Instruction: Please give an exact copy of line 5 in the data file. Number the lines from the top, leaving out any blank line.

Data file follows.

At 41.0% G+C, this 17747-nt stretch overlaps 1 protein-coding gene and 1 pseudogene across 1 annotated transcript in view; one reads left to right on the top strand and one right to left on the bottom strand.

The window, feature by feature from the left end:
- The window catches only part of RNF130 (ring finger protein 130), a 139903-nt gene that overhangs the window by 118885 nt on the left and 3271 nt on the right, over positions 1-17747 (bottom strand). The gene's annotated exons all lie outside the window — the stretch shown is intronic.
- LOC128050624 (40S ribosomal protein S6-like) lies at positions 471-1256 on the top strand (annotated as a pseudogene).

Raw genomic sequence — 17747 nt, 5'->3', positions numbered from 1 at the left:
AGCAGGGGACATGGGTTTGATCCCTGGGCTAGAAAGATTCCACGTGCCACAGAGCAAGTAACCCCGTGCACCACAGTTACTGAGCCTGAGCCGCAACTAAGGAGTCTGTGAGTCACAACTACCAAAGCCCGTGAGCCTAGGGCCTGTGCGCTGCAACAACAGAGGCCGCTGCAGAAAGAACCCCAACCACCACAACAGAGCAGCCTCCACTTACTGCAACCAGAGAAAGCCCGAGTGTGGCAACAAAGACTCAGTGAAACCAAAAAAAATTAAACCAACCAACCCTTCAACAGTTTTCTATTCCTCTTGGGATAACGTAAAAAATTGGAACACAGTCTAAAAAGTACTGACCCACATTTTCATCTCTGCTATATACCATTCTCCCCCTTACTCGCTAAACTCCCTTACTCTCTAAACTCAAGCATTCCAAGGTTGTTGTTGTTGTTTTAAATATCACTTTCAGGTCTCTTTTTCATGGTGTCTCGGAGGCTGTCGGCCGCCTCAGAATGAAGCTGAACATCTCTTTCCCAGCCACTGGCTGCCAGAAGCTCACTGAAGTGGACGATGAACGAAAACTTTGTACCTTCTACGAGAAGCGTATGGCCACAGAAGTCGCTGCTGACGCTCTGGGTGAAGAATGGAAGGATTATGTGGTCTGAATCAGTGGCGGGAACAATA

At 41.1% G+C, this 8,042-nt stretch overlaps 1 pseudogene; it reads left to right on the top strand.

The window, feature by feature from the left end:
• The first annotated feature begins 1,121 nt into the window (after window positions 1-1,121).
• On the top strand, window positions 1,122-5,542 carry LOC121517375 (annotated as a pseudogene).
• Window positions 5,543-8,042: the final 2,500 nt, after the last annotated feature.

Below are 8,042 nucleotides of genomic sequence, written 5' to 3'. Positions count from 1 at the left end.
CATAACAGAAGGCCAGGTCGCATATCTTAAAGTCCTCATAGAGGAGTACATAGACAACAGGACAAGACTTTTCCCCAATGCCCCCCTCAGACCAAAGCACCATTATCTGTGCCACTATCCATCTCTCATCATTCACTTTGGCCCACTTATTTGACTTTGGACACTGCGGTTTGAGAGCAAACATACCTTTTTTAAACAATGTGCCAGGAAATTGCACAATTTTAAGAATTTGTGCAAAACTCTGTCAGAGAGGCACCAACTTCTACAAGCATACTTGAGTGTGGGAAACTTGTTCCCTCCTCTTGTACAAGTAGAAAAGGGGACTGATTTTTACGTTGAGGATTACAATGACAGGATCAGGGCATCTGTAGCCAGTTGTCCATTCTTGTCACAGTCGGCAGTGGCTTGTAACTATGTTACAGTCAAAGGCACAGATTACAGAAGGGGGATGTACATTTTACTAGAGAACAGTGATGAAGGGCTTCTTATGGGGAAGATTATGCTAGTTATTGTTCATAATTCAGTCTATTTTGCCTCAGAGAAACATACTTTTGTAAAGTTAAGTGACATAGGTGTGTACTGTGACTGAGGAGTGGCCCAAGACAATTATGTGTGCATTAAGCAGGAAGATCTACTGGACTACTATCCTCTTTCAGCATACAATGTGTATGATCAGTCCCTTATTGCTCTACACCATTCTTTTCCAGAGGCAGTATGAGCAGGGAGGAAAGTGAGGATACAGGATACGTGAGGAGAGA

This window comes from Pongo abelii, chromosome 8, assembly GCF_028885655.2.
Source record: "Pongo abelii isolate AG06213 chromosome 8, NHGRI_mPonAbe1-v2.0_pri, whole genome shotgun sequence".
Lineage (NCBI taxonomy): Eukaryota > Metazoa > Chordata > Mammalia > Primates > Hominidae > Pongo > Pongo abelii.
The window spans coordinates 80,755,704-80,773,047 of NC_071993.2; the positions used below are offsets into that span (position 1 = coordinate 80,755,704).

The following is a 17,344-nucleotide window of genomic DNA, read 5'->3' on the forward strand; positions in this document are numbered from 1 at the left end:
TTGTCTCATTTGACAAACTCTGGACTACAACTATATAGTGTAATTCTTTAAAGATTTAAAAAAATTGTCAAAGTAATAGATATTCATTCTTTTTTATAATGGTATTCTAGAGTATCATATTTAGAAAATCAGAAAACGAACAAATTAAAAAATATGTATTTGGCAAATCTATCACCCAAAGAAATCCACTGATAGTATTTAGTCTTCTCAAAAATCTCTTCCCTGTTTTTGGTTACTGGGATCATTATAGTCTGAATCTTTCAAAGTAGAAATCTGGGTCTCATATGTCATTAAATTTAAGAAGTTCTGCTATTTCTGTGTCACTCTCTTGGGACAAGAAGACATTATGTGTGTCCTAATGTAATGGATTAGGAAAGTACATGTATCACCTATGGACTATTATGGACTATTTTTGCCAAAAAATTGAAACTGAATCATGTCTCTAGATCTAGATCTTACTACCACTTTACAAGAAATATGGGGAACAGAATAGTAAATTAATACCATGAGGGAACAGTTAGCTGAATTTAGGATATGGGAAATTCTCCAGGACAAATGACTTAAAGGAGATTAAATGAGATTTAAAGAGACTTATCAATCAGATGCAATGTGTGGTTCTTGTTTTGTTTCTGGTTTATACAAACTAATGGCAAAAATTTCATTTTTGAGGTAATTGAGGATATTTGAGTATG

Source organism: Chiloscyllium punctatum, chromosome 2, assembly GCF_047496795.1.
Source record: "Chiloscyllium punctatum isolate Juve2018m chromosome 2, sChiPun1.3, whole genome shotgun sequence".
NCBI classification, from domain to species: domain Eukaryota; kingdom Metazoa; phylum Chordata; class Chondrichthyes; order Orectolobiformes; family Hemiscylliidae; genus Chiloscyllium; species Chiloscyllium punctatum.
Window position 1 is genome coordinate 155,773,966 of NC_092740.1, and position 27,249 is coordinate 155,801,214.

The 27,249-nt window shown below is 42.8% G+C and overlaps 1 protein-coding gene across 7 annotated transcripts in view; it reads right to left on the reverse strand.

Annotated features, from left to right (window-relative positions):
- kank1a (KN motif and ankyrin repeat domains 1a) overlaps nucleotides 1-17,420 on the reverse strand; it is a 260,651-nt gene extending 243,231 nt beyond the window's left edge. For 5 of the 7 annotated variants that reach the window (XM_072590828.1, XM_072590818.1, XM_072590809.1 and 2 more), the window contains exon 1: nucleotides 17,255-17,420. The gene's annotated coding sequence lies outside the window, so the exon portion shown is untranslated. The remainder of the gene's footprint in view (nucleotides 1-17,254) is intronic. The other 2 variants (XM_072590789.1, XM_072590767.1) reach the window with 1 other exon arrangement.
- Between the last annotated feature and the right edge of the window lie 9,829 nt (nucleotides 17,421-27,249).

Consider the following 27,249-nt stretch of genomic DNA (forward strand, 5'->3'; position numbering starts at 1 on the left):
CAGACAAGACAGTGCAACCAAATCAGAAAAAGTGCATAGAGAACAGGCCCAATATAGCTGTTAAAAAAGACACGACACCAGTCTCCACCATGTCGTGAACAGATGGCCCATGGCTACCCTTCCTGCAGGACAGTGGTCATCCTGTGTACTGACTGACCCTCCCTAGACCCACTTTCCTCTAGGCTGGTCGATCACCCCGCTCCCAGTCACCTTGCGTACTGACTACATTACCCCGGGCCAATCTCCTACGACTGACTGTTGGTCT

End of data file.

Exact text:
Raw genomic sequence — 17747 nt, 5'->3', positions numbered from 1 at the left: